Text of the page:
Schools worried about funding
By Phyllis Moore
Published in News on April 6, 2012 1:46 PM
School officials and the Wayne County Board of Education took the first step Thursday toward formulating a local expense and capital outlay budget for 2012-13 in the midst of a precarious climate that includes possible reversions from the state and rising fuel costs.
The two-hour work session also evoked a discussion among board members about the district's fund balance and the possibility of asking county commissioners to raise its appropriation for the coming year.
Dr. Steve Taylor, schools superintendent, said the school system is, again, trying to work within "limited resources" in the midst of a bleak economic outlook.
"The school budgets have been cut the last four years," he said, referring to the state and General Assembly allocating money for education and then quickly taking back a chunk.
He said the reversion history spoke for itself -- in 2008-09, $759,977 was recalled from Wayne County by the state, followed by $2.9 million the following year and then nearly $4 million in 2010-11. This past year, reverted funds totaled $5.6 million.
Now, officials say they are projecting that amount could rise to $6.5 million for 2012-13.
"Unless we get some relief from the General Assembly, we will have to find close to $1 million (to absorb that)," Taylor said.
Added to that, the district was recently "blindsided" to learn that low wealth funding will be reduced next year by $432,114, said Nan Barwick, assistant superintendent for finance, who prepared the proposed budget.
"Those were dollars we were counting on," Taylor said.
Budgeting for buses and transportation next year is also a challenge, as fuel costs continue to climb, said Mrs. Barwick.
"The transportation allotment will probably be extremely in the red before the year is out. We're going to be struggling in that area," she said.
Such threats create a challenge in putting together a budget, Taylor said, making it a "best estimate of what we have to do."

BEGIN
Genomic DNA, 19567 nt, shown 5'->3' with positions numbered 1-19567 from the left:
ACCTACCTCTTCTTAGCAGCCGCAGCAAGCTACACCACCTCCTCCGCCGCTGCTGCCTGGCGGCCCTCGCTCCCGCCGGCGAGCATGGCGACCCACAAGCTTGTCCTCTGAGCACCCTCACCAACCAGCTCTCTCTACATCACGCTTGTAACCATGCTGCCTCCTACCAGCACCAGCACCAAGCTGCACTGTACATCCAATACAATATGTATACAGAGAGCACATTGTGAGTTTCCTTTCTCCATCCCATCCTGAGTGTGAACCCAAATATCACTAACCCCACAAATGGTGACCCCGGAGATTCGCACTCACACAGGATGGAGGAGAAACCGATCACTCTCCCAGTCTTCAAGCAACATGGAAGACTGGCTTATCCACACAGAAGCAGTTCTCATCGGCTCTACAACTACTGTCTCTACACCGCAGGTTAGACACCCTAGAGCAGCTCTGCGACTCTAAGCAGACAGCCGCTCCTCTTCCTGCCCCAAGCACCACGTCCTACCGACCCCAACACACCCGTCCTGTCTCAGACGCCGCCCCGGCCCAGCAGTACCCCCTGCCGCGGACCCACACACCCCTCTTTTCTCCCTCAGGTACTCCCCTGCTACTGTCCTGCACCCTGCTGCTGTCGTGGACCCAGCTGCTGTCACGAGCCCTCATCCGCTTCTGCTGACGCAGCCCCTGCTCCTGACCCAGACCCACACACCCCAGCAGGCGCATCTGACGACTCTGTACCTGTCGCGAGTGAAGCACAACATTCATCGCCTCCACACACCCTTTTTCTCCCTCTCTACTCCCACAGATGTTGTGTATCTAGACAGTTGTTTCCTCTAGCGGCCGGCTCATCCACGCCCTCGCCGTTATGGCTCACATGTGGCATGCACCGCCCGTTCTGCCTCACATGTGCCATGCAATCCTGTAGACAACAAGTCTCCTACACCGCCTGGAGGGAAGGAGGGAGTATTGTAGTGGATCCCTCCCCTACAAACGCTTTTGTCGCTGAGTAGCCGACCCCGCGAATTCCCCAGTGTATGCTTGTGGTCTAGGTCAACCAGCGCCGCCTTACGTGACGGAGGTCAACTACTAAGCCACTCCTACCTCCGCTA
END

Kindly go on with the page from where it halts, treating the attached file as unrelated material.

"It could all change," he said. "The General Assembly has not passed the budget. We don't know if they're going to give us any reduction in discretionary cuts."
To date, he has prided himself on not having to resort to layoffs of personnel. Attrition and retirements have offset the need to make cuts.
The threat of that changing still looms large, though.
"We really need to cut about 10 certified jobs or about 15 classified positions to keep our head above water, without going into our fund balance," Taylor said. "At the end of the year, we'll be looking at our attrition rate, those that are retiring, and hopefully we can move it around and not have to lay off anybody. But we don't know how that will be until then."
The superintendent added that the district has tried to maintain its fund balance at around $2 million, the amount it takes each month just to clear checks.
Ideally, Mrs. Barwick said, she would be comfortable having two months of operating cash on hand.
"I would like for our board to consider the possibility, because surely if county commissioners see that we don't need to dissolve our fund balance, maybe we can ask the county commissioners to raise our appropriation," board member Arnold Flowers said.
It wouldn't be the first time the board had approached the commission with such a request, board member Rick Pridgen said.
"I'm not going to say they're going to do it, but I think we should ask," Flowers said.
Board member Chris West asked what would happen were there ever a dire emergency, like the tornadoes that recently struck schools in other states. Would the schools here simply be shut down, he asked.
"We're walking on thin ice," he said.
"We have been walking on this ice for some time," Mrs. Barwick replied.
Taylor said it was at the board's discretion to make such a request from the commission but recommended a specific amount be given.
West suggested using the two-month barometer for the amount.
No vote was taken on the proposed budget, which will brought back to the board for official approval at its May 7 meeting and then presented to the commission by the May 15 deadline.